ICAME – Disappearances and Failures in Language Change

Wednesday, I was lucky enough to attend a pre-conference workshop free of charge of the ICAME conference in Leuven organised by the University of Leuven and the University of Namur. Despite the fact I had to choose 1 from 5 very interesting workshops, I was soon – evidently – drawn towards WS3 on Disappearances and Failures in Language ChangeHendrik De Smet and Peter Petré hosted, introduced and concluded 5 most inspiring talks by Florian DolbergMalte RosemeyerMarianne Hundt, Mathieu Fraikin & Peter Petré and Stefan Diemer.

It was Hendrik De Smet and Peter Petré’s aim to raise awareness that the contemporary focus on success stories in language change, most notably grammaticalisation studies, do not (and indeed should not) constitute the whole picture. ‘There are two sides to the coin of language change’ resonated clearly in the talks and the call for papers. Grammaticalisation studies (and studies on language change at large) have focused on stories of emancipation and entrenchment mainly, leading to a perhaps wrong conception that grammaticalisation inevitably implies conventionalization and routinisation. This, however, is not entirely true, which is remarked less often than neglected. Accepting the above also has its repercussions on the importance of frequency: although frequency is certainly a prerequisite of sorts for grammaticalisation (which does not necessarily lead to entrenchment), frequency in itself cannot be seen as conclusive or explanatory nor as a direct cause of success stories in language change. Additionally, it seems to me that the same principles of intralinguistic competition and system pressure and extralinguistic pressures underlie both the creation and the dissolution of linguistic items and paradigms.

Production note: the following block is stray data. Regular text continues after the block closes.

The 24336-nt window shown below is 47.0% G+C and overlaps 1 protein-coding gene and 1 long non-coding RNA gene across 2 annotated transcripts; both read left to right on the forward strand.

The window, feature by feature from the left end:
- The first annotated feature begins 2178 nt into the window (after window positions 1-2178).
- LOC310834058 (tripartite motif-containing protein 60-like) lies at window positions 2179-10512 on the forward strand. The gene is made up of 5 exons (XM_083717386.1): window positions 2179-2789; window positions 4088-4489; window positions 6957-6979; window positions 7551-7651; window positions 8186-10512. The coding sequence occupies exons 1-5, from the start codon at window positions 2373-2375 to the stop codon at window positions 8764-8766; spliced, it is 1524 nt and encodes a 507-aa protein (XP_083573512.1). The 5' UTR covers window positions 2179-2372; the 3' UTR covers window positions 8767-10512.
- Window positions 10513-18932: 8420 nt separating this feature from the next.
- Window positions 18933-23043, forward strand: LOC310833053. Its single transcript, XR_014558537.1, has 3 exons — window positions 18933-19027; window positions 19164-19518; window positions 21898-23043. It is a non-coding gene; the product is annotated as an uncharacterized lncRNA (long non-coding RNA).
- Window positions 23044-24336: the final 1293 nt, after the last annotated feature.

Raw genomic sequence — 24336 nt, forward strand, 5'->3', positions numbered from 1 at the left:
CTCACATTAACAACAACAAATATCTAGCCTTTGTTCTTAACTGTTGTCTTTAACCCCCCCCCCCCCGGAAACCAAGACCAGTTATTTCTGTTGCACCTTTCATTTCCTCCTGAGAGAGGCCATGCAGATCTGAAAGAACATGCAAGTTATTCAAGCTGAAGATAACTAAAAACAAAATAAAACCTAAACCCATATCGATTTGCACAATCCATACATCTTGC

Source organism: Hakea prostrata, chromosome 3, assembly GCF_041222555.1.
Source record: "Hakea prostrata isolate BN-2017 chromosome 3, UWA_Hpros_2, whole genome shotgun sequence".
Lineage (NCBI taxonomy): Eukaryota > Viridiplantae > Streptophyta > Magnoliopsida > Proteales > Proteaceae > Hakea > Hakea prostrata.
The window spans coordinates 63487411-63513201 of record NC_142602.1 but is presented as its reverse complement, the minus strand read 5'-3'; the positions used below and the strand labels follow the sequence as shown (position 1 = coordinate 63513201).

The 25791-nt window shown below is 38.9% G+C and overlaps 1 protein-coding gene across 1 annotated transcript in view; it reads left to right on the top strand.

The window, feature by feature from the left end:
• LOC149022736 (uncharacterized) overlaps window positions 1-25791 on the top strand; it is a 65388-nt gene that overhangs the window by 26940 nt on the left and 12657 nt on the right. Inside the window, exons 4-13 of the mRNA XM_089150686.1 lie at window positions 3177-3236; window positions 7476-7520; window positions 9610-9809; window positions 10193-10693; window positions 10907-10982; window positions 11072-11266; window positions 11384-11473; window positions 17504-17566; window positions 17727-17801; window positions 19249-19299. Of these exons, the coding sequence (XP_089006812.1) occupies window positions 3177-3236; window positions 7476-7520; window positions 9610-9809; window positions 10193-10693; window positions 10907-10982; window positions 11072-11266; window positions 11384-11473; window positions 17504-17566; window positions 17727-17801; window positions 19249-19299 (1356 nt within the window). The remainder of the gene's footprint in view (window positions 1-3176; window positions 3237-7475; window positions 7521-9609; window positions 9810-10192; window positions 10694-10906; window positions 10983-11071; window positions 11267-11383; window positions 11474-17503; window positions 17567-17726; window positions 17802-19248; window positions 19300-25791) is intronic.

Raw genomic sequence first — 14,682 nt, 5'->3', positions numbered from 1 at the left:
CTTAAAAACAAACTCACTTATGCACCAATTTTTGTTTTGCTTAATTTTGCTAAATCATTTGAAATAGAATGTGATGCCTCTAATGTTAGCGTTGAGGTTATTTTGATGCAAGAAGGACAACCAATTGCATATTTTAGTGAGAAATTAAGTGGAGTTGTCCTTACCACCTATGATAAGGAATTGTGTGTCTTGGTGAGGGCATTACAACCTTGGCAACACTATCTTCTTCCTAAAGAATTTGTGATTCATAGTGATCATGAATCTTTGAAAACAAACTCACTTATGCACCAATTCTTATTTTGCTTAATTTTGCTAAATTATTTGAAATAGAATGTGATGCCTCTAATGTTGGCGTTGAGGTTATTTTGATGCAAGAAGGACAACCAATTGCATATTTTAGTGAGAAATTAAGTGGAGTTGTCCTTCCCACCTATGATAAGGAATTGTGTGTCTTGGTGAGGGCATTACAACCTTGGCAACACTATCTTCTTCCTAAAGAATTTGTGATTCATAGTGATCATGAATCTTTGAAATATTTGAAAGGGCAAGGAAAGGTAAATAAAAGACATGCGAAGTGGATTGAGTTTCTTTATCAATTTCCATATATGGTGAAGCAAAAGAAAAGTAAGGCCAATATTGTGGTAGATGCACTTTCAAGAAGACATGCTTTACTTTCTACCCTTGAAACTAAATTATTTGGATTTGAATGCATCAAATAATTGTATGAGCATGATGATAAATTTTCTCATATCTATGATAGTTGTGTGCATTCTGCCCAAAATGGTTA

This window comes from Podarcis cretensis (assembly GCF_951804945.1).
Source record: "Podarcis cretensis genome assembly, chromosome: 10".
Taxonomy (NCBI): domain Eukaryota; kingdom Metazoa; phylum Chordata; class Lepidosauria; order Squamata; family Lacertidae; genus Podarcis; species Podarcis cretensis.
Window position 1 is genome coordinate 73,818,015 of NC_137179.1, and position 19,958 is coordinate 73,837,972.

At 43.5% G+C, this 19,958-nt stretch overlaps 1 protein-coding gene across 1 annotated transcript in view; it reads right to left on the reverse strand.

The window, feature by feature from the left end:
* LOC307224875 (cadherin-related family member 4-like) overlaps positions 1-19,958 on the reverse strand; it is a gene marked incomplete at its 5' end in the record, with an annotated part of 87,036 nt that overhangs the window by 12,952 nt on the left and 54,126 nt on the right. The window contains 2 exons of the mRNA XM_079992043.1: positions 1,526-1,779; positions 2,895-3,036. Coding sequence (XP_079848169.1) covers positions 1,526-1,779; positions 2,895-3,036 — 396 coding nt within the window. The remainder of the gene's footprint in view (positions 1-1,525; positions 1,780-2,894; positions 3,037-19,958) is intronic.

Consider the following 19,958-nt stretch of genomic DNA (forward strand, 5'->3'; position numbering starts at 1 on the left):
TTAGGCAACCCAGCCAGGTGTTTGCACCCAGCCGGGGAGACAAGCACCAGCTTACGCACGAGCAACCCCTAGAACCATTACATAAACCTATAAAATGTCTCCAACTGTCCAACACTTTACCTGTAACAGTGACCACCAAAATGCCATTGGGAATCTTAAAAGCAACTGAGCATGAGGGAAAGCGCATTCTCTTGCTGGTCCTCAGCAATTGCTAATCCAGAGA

The workshop was particularly interesting to me because I am currently conducting research on a seemingly disappearing modal paradigm in the English language, viz. the comparative modal better-constructions (‘had better’, ‘ ‘d better’, ‘better’). Making the topic even more interesting are conflicting views on the modal paradigm: on the one hand we witness that the well-established ‘traditional’ modal verbs are actually also declining; on the other hand Krug (2000) documents on new emerging modals (gonna, wanna, gotta, etc.) acting as replacements of the older modal verbs. The question where the better constructions belong and whether they will eventually assimilate to the emerging modals or disappear like the traditional modal verbs now seems more pressing than ever.. So, we are witnessing something like this:

modal verbs – decline

better constructions – decline        will there be analogy? or dismissal?

emerging modals -rise ­                       what is the role of entrenchment and frequency

Malte Rosemeyer, with his usage-based account on English and Spanish be + pp, raised some interesting points on persistence and entrenchment. His talk got me thinking; if the modal verb paradigm is declining, and even the less conventionalized modal verb replacements (‘competitors’) are experiencing a similar decline, could this mean that competition is lost or loosened between grammatical modal expressions? Going a few speculative steps further: could this mean that the entrenchment of the modal paradigm is slowly becoming less important to the English speaker, and why?

Stefan Diemer ended the talks on a positive note and gave all of us modality lovers hope: linguistic items can stage a comeback! I wonder when the modals (or anything like them) will strike back… Must they, need they, should they, can they, will they?


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